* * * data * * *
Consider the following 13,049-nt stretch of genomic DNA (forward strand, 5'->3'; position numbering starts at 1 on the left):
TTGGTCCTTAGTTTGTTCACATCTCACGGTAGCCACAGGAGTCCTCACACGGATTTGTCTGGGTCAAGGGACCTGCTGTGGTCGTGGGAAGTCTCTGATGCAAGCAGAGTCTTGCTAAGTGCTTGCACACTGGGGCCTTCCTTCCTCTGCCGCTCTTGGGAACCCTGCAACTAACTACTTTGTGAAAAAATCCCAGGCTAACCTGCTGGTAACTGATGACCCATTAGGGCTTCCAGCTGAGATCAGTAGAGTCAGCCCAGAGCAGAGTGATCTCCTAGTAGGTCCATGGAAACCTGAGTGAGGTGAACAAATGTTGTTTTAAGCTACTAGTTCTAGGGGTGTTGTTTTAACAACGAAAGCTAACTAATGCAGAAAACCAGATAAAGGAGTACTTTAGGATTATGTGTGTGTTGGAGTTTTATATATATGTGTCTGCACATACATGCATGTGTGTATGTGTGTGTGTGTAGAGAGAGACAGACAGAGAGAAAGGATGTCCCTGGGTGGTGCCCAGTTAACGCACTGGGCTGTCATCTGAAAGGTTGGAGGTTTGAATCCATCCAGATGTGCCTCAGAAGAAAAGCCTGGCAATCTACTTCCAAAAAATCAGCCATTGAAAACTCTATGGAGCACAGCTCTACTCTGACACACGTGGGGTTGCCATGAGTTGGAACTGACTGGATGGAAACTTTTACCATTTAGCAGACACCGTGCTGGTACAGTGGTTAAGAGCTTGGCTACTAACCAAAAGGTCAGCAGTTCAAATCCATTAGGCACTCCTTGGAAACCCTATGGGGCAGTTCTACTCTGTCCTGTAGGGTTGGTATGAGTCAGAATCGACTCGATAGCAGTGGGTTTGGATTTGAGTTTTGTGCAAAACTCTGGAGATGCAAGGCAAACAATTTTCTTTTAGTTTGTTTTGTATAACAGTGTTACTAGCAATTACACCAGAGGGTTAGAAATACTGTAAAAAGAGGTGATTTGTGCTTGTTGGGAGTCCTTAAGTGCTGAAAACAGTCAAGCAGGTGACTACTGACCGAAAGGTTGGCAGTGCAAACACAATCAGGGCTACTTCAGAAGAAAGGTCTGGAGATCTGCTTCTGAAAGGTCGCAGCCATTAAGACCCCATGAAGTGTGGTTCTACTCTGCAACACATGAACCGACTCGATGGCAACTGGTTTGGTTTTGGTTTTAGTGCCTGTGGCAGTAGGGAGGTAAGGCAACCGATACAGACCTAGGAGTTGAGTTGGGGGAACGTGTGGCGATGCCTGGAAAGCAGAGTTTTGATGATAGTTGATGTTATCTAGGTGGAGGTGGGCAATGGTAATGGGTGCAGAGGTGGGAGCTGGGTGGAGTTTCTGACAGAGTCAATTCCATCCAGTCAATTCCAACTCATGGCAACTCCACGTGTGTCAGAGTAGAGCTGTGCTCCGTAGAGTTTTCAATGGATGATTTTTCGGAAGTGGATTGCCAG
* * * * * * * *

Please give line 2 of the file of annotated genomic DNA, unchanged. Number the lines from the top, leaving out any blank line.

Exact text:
TTGGTCCTTAGTTTGTTCACATCTCACGGTAGCCACAGGAGTCCTCACACGGATTTGTCTGGGTCAAGGGACCTGCTGTGGTCGTGGGAAGTCTCTGATGCAAGCAGAGTCTTGCTAAGTGCTTGCACACTGGGGCCTTCCTTCCTCTGCCGCTCTTGGGAACCCTGCAACTAACTACTTTGTGAAAAAATCCCAGGCTAACCTGCTGGTAACTGATGACCCATTAGGGCTTCCAGCTGAGATCAGTAGAGTCAGCCCAGAGCAGAGTGATCTCCTAGTAGGTCCATGGAAACCTGAGTGAGGTGAACAAATGTTGTTTTAAGCTACTAGTTCTAGGGGTGTTGTTTTAACAACGAAAGCTAACTAATGCAGAAAACCAGATAAAGGAGTACTTTAGGATTATGTGTGTGTTGGAGTTTTATATATATGTGTCTGCACATACATGCATGTGTGTATGTGTGTGTGTGTAGAGAGAGACAGACAGAGAGAAAGGATGTCCCTGGGTGGTGCCCAGTTAACGCACTGGGCTGTCATCTGAAAGGTTGGAGGTTTGAATCCATCCAGATGTGCCTCAGAAGAAAAGCCTGGCAATCTACTTCCAAAAAATCAGCCATTGAAAACTCTATGGAGCACAGCTCTACTCTGACACACGTGGGGTTGCCATGAGTTGGAACTGACTGGATGGAAACTTTTACCATTTAGCAGACACCGTGCTGGTACAGTGGTTAAGAGCTTGGCTACTAACCAAAAGGTCAGCAGTTCAAATCCATTAGGCACTCCTTGGAAACCCTATGGGGCAGTTCTACTCTGTCCTGTAGGGTTGGTATGAGTCAGAATCGACTCGATAGCAGTGGGTTTGGATTTGAGTTTTGTGCAAAACTCTGGAGATGCAAGGCAAACAATTTTCTTTTAGTTTGTTTTGTATAACAGTGTTACTAGCAATTACACCAGAGGGTTAGAAATACTGTAAAAAGAGGTGATTTGTGCTTGTTGGGAGTCCTTAAGTGCTGAAAACAGTCAAGCAGGTGACTACTGACCGAAAGGTTGGCAGTGCAAACACAATCAGGGCTACTTCAGAAGAAAGGTCTGGAGATCTGCTTCTGAAAGGTCGCAGCCATTAAGACCCCATGAAGTGTGGTTCTACTCTGCAACACATGAACCGACTCGATGGCAACTGGTTTGGTTTTGGTTTTAGTGCCTGTGGCAGTAGGGAGGTAAGGCAACCGATACAGACCTAGGAGTTGAGTTGGGGGAACGTGTGGCGATGCCTGGAAAGCAGAGTTTTGATGATAGTTGATGTTATCTAGGTGGAGGTGGGCAATGGTAATGGGTGCAGAGGTGGGAGCTGGGTGGAGTTTCTGACAGAGTCAATTCCATCCAGTCAATTCCAACTCATGGCAACTCCACGTGTGTCAGAGTAGAGCTGTGCTCCGTAGAGTTTTCAATGGATGATTTTTCGGAAGTGGATTGCCAG